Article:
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kicken

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kicken last won the day on March 10

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About kicken

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  1. kicken

    Duplicated namespace short-names

    In both your samples I would just import the class and alias it if necessary. namespace NotionCommotion\Domain\Repository\Account; use NotionCommotion\Domain\Entity\Account\User; class Account { public function getUser(string $mainKey, int $userId):?User { // } } I don't think the alias is necessary below, but for example. namespace NotionCommotion\Api\Account; use NotionCommotion\Domain\Entity\Account\Account as AccountEntity; class AccountService { public function read():AccountEntity { // } }
  2. kicken

    Duplicated namespace short-names

    Is NotionCommotion\Domain\Entity\Account the namespace or the class? Doing use NotionCommotion\Domain\Entity\Account as AccoutDir; class blah extends AccountDir\Account { } Is going to be looking for the class NotionCommotion\Domain\Entity\Account\Account inside namespace NotionCommotion\Domain\Entity\Account which doesn't seem to be correct to me. Assuming the namespace is just up to the entity and account is the class name, then you'd instead just do: use NotionCommotion\Domain\Entity; class blah extends Entity\Account { }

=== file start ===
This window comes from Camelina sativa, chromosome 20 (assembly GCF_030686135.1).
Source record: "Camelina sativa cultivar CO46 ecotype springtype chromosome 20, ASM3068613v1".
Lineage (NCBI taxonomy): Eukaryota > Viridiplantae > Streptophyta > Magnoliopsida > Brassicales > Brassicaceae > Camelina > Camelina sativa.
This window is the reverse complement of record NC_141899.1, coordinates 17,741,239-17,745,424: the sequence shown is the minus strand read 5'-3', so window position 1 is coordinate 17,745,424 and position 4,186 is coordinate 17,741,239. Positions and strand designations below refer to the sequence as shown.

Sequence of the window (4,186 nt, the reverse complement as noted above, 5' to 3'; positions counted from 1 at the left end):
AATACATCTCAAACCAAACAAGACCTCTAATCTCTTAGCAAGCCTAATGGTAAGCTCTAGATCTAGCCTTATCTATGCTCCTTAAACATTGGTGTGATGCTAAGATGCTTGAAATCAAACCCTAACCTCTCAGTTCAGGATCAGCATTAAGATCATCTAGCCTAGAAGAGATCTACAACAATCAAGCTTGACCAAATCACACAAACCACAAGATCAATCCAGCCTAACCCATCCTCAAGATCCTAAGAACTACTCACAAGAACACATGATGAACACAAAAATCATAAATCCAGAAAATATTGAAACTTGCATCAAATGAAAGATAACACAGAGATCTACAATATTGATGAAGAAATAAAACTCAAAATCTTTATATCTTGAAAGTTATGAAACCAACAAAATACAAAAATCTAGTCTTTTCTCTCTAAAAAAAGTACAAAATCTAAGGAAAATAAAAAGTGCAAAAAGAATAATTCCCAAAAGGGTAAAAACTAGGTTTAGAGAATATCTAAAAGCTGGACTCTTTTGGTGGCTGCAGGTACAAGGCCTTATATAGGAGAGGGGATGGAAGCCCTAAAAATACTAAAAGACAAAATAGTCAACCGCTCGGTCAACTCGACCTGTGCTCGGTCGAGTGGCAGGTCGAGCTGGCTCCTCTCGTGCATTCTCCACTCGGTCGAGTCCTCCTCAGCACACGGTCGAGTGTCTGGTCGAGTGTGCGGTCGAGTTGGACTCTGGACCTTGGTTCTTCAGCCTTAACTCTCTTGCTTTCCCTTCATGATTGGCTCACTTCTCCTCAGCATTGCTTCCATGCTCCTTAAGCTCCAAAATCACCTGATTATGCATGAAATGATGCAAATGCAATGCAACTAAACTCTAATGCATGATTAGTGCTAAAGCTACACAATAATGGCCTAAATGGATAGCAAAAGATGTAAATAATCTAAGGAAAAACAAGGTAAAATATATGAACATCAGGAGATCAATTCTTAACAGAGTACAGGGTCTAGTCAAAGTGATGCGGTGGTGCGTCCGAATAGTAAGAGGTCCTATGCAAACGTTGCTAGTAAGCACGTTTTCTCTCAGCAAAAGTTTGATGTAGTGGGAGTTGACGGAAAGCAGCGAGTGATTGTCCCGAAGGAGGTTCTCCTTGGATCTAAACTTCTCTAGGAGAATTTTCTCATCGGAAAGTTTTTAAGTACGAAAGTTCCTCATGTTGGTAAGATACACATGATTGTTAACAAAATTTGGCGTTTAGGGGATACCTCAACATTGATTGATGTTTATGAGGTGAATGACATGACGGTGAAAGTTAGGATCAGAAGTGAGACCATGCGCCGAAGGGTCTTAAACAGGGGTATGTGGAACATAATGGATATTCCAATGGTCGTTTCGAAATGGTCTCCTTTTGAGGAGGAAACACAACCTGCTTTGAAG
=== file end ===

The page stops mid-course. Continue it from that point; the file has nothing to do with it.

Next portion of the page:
3. kicken

    Order of dependency injection

    They are the same. Note the github url on the packagist page. Generally speaking in these situations I start by designing the PHP interface I need and then try and code the necessary drivers to match that interface. As drivers are built it may be necessary to change the interface to accommodate. For example you may start with: interface DeviceController { public function start() : Promise; public function stop() : Promise; public function open() : Promise; public function close() : Promise; //... } Then, foreach device you have to support make a driver that implements that interface, for example: class ModbusRtuDevice implements DeviceController { private $socket; public function __construct(SocketClient $socket){ $this->socket = $socket; } public function start() : Promise { return $this->send('start'); } public function stop() : Promise { return $this->send('stop'); } public function open() : Promise { return $this->send('open'); } public function close() : Promise { return $this->send('close'); } private function send($action) : Promise { $command = json_encode([ 'action' => $action , 'arguments' => [] ]); return $this->socket->sendCommand($data); } } The just code the rest of your application according to the DeviceController interface. I'd focus first on just creating an interface that you'd ideally want. Then focus on implementing a driver for it for whatever your most common device type is. Adjust the interface design where required as problems arise. Once that is working, move on to implementing a driver for the next most common devices. Again, adjust the interface as required but keep in mind your first driver. If a change is needed and avoid just adding some driver specific method/parameter. Adjust the interface to something that works for both devices and make the adjustments to the original driver as needed to accommodate the new interface design. A lot of this is sometimes easier said than done, I know. Sometimes it may take quite a few iterations to really get things in a good place.